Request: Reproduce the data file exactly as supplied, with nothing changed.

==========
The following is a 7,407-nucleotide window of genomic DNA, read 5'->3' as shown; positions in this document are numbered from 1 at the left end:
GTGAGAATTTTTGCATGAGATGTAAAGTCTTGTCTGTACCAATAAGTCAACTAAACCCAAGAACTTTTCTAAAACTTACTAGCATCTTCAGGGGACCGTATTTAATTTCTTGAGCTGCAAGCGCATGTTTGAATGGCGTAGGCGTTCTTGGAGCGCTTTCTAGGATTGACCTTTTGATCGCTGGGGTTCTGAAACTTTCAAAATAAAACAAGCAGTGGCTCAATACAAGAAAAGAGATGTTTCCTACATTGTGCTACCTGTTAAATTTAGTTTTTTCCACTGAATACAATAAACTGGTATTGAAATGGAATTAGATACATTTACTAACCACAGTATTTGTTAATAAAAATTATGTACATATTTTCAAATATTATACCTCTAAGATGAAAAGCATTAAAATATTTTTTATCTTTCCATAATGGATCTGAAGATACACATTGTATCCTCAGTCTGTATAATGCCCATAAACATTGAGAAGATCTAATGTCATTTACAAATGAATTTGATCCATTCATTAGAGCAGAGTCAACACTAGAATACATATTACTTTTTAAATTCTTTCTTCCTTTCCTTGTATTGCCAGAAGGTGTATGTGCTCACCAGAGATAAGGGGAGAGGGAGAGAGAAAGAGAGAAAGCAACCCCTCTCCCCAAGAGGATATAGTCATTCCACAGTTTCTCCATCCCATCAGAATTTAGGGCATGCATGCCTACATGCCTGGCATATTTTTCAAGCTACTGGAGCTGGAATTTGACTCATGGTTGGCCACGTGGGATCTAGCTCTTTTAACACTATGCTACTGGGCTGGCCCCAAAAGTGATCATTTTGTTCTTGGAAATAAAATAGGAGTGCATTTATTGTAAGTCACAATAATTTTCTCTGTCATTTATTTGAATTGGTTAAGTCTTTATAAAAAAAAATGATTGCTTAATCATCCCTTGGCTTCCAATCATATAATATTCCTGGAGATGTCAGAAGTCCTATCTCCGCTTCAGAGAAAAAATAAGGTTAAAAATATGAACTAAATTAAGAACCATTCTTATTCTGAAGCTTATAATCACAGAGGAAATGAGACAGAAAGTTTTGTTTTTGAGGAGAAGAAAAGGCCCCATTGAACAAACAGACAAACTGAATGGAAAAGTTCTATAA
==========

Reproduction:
The following is a 7,407-nucleotide window of genomic DNA, read 5'->3' as shown; positions in this document are numbered from 1 at the left end:
GTGAGAATTTTTGCATGAGATGTAAAGTCTTGTCTGTACCAATAAGTCAACTAAACCCAAGAACTTTTCTAAAACTTACTAGCATCTTCAGGGGACCGTATTTAATTTCTTGAGCTGCAAGCGCATGTTTGAATGGCGTAGGCGTTCTTGGAGCGCTTTCTAGGATTGACCTTTTGATCGCTGGGGTTCTGAAACTTTCAAAATAAAACAAGCAGTGGCTCAATACAAGAAAAGAGATGTTTCCTACATTGTGCTACCTGTTAAATTTAGTTTTTTCCACTGAATACAATAAACTGGTATTGAAATGGAATTAGATACATTTACTAACCACAGTATTTGTTAATAAAAATTATGTACATATTTTCAAATATTATACCTCTAAGATGAAAAGCATTAAAATATTTTTTATCTTTCCATAATGGATCTGAAGATACACATTGTATCCTCAGTCTGTATAATGCCCATAAACATTGAGAAGATCTAATGTCATTTACAAATGAATTTGATCCATTCATTAGAGCAGAGTCAACACTAGAATACATATTACTTTTTAAATTCTTTCTTCCTTTCCTTGTATTGCCAGAAGGTGTATGTGCTCACCAGAGATAAGGGGAGAGGGAGAGAGAAAGAGAGAAAGCAACCCCTCTCCCCAAGAGGATATAGTCATTCCACAGTTTCTCCATCCCATCAGAATTTAGGGCATGCATGCCTACATGCCTGGCATATTTTTCAAGCTACTGGAGCTGGAATTTGACTCATGGTTGGCCACGTGGGATCTAGCTCTTTTAACACTATGCTACTGGGCTGGCCCCAAAAGTGATCATTTTGTTCTTGGAAATAAAATAGGAGTGCATTTATTGTAAGTCACAATAATTTTCTCTGTCATTTATTTGAATTGGTTAAGTCTTTATAAAAAAAAATGATTGCTTAATCATCCCTTGGCTTCCAATCATATAATATTCCTGGAGATGTCAGAAGTCCTATCTCCGCTTCAGAGAAAAAATAAGGTTAAAAATATGAACTAAATTAAGAACCATTCTTATTCTGAAGCTTATAATCACAGAGGAAATGAGACAGAAAGTTTTGTTTTTGAGGAGAAGAAAAGGCCCCATTGAACAAACAGACAAACTGAATGGAAAAGTTCTATAA